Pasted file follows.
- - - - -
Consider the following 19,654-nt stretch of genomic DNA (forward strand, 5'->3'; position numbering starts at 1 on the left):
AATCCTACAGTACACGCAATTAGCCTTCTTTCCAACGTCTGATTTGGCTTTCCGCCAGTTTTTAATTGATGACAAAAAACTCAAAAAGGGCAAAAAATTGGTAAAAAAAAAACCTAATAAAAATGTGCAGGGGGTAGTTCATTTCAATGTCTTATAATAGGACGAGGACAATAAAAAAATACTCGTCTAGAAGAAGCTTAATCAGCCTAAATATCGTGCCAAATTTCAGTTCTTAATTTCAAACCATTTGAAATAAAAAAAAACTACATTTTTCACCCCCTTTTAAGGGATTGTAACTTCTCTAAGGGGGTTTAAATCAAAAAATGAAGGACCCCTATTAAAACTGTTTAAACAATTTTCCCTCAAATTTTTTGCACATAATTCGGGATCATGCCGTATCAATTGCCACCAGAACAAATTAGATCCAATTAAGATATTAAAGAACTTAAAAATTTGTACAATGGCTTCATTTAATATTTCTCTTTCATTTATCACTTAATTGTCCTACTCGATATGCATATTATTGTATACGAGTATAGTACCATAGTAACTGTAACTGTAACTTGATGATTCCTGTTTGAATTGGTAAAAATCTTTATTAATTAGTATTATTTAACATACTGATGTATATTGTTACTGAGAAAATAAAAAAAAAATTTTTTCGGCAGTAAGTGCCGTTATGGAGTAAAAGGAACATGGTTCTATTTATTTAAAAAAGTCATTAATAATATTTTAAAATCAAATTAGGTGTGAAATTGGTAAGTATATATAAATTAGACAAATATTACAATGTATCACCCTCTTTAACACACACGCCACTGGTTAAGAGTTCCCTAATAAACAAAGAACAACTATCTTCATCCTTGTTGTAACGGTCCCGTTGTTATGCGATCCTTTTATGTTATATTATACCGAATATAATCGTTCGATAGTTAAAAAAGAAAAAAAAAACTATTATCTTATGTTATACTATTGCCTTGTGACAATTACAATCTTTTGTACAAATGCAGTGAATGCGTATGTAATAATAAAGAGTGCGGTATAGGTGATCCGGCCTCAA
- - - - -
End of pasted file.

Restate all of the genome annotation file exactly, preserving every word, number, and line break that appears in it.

Consider the following 19,654-nt stretch of genomic DNA (forward strand, 5'->3'; position numbering starts at 1 on the left):
AATCCTACAGTACACGCAATTAGCCTTCTTTCCAACGTCTGATTTGGCTTTCCGCCAGTTTTTAATTGATGACAAAAAACTCAAAAAGGGCAAAAAATTGGTAAAAAAAAAACCTAATAAAAATGTGCAGGGGGTAGTTCATTTCAATGTCTTATAATAGGACGAGGACAATAAAAAAATACTCGTCTAGAAGAAGCTTAATCAGCCTAAATATCGTGCCAAATTTCAGTTCTTAATTTCAAACCATTTGAAATAAAAAAAAACTACATTTTTCACCCCCTTTTAAGGGATTGTAACTTCTCTAAGGGGGTTTAAATCAAAAAATGAAGGACCCCTATTAAAACTGTTTAAACAATTTTCCCTCAAATTTTTTGCACATAATTCGGGATCATGCCGTATCAATTGCCACCAGAACAAATTAGATCCAATTAAGATATTAAAGAACTTAAAAATTTGTACAATGGCTTCATTTAATATTTCTCTTTCATTTATCACTTAATTGTCCTACTCGATATGCATATTATTGTATACGAGTATAGTACCATAGTAACTGTAACTGTAACTTGATGATTCCTGTTTGAATTGGTAAAAATCTTTATTAATTAGTATTATTTAACATACTGATGTATATTGTTACTGAGAAAATAAAAAAAAAATTTTTTCGGCAGTAAGTGCCGTTATGGAGTAAAAGGAACATGGTTCTATTTATTTAAAAAAGTCATTAATAATATTTTAAAATCAAATTAGGTGTGAAATTGGTAAGTATATATAAATTAGACAAATATTACAATGTATCACCCTCTTTAACACACACGCCACTGGTTAAGAGTTCCCTAATAAACAAAGAACAACTATCTTCATCCTTGTTGTAACGGTCCCGTTGTTATGCGATCCTTTTATGTTATATTATACCGAATATAATCGTTCGATAGTTAAAAAAGAAAAAAAAAACTATTATCTTATGTTATACTATTGCCTTGTGACAATTACAATCTTTTGTACAAATGCAGTGAATGCGTATGTAATAATAAAGAGTGCGGTATAGGTGATCCGGCCTCAA